With the coronavirus pandemic shutting down much of the world, the future of work is more uncertain than ever. As businesses start to reopen, the question of how people can return to work safely looms large — and for many, it’s likely that workplaces will look quite different for a while. Twitter, for instance, recently announced that even once social-distancing restrictions ease up, it will allow employees to work remotely, while the Los Angeles Times is experimenting with a work-share program to reduce hours and save jobs.
Another proposition being discussed in earnest is the four-day workweek. While it’s largely overlooked in America, the concept isn’t new: Studies have long found that people who work fewer hours for a decent income tend to be happier and more productive. But now, with the coronavirus upending production, it’s looking like an even more attractive and sensible option.
In New Zealand, one of the few countries that can seriously consider reopening because it has reduced the infection rate so effectively, the country’s prime minister, Jacinda Arden, suggested in a Facebook Live video this week that employers could consider implementing four-day workweeks and other flexible work arrangements to ease people back into a healthy work-life balance and boost tourism. She also suggested more public holidays. “I hear lots of people suggesting we should have a four-day workweek,” Arden said. “I’d really encourage people to think about that if you’re an employer and in a position to do so. To think about if that’s something that would work for your workplace, because it certainly would help tourism all around the country.”
Arden is not alone in thinking the four-day week might be an appropriate method for transitioning people back into the workplace. A recent piece in The Atlantic suggests that as social-distancing restrictions ease, reducing workers’ hours while maintaining their salaries could help reduce the number of people who need to be in an office at once, lowering the risk of infection (according to the article, 70 percent of offices in America are open-plan — making operating in accordance with social-distancing mandates a challenge). The author reasons that “to follow [Occupational Safety and Health Administration] recommendations and enforce social distancing in the office without leasing new square footage, companies will have to reduce the number of people in an office by about half.” This strategy is even more relevant for workers who must be physically present to do their jobs — those who clock in to factories, warehouses, farms, and so forth.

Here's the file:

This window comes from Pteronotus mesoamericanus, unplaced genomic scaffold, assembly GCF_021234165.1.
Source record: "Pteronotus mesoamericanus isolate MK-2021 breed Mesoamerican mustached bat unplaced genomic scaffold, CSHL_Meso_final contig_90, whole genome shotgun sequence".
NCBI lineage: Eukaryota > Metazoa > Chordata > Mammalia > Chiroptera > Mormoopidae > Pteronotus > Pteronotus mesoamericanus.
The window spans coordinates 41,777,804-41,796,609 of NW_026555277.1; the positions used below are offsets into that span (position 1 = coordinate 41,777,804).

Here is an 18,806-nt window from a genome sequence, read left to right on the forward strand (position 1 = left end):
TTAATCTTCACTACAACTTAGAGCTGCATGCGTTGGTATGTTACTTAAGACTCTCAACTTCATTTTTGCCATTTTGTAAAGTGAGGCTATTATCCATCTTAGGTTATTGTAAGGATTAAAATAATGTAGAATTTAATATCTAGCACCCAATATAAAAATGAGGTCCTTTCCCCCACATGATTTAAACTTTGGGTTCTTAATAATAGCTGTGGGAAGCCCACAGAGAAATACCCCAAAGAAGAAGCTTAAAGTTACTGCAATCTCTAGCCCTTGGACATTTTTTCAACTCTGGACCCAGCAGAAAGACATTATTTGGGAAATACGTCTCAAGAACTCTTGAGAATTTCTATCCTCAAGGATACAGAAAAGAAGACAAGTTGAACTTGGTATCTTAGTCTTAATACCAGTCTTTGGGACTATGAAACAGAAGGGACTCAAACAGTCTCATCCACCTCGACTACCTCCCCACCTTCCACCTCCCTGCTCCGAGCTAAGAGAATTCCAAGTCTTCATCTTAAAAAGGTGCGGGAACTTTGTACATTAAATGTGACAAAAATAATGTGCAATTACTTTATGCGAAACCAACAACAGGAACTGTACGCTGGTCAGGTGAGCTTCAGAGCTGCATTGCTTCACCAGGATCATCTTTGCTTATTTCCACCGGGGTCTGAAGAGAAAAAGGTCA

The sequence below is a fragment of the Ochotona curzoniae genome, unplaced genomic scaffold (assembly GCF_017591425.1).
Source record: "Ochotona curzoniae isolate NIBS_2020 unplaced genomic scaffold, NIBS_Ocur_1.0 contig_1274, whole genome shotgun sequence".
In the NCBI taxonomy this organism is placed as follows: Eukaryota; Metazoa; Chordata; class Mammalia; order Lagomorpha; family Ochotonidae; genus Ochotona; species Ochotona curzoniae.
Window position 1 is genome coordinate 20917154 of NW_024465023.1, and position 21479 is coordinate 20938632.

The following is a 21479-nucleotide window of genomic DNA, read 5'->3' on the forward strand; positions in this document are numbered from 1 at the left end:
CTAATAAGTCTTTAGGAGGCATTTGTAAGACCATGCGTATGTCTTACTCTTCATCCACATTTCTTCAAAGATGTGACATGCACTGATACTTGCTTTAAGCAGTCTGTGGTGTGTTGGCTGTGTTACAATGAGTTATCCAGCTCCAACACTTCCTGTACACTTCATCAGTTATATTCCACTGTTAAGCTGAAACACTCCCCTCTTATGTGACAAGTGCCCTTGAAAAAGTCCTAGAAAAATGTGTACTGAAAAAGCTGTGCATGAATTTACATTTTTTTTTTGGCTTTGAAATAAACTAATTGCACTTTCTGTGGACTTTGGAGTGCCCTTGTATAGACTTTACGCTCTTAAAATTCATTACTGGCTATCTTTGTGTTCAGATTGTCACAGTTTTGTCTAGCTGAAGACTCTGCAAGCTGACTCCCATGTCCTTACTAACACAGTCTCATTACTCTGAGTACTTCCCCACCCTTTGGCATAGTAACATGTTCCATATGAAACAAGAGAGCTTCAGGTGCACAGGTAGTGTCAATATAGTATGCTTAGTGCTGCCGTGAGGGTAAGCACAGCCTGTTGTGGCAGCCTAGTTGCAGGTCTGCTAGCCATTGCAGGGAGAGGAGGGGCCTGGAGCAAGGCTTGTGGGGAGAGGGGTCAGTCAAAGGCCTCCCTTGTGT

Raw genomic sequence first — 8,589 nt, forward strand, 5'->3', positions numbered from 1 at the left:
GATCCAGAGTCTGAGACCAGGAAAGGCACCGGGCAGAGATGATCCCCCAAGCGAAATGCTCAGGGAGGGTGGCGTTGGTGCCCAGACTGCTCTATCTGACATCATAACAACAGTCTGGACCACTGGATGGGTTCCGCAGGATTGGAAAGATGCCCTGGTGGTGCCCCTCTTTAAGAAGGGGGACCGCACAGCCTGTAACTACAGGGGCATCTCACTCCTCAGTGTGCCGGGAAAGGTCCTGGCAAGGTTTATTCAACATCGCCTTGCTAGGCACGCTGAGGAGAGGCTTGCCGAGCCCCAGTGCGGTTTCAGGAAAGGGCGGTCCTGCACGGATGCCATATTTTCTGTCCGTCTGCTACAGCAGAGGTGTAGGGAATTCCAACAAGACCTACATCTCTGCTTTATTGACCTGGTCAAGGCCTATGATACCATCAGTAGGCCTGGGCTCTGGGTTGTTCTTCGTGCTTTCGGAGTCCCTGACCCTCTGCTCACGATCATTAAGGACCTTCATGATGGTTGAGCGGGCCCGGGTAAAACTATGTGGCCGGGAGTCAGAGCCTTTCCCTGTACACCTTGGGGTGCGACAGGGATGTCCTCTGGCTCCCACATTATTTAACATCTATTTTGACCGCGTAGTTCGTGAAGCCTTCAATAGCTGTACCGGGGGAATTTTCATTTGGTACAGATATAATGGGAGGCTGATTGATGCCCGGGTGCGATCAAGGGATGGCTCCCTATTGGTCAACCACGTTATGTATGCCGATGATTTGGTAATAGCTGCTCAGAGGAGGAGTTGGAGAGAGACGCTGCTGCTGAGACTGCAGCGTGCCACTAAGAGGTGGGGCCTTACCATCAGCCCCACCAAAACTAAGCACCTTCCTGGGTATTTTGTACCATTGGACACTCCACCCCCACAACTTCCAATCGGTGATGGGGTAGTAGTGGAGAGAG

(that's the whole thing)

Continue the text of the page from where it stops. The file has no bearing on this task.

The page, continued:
But the best reasons to implement the four-day week were apparent before the pandemic and have only grown more urgent over the past few months. Recent data reviewed by 24/7 Wall St. indicates that the average American full-time employee works 41.5 hours a week, while about 11 percent of full-time employees work more than 50 hours per week. That’s a lot of waking hours spent at work, and these numbers don’t take into account the growing faction of misclassified and gig-economy workers, many with multiple jobs and even longer hours. Cut editor Melissa Dahl has previously pointed out a host of benefits associated with a shorter workweek. Studies and common sense suggest that a four-day workweek would result in a healthier, less miserable, more rested, and even more productive workforce. According to Dahl, you’d also “be less of a jerk, probably.” Research conducted on Microsoft workers in Japan last year showed that allowing workers to punch in four days a week and receive their regular five-day paycheck yielded a 40 percent productivity boost. Employers also saved on electricity, because the workspace was closed an extra day. Conscious of balancing newly trimmed schedules, managers also saved time by cutting down the amount of time employees spent in meetings — which, as we all know, do not need to be that long.
Shifting to a four-day workweek necessitates a radical and more egalitarian adjustment in our understanding of work itself, not as drudgery, status, or backbreaking labor but as a contribution you make, after which you get to take a nap and lead the rest of your life. Yes, less work means people are generally less annoyed about doing it and subsequently better at their jobs — but also just means that everyone gets to work less, which is also a good goal.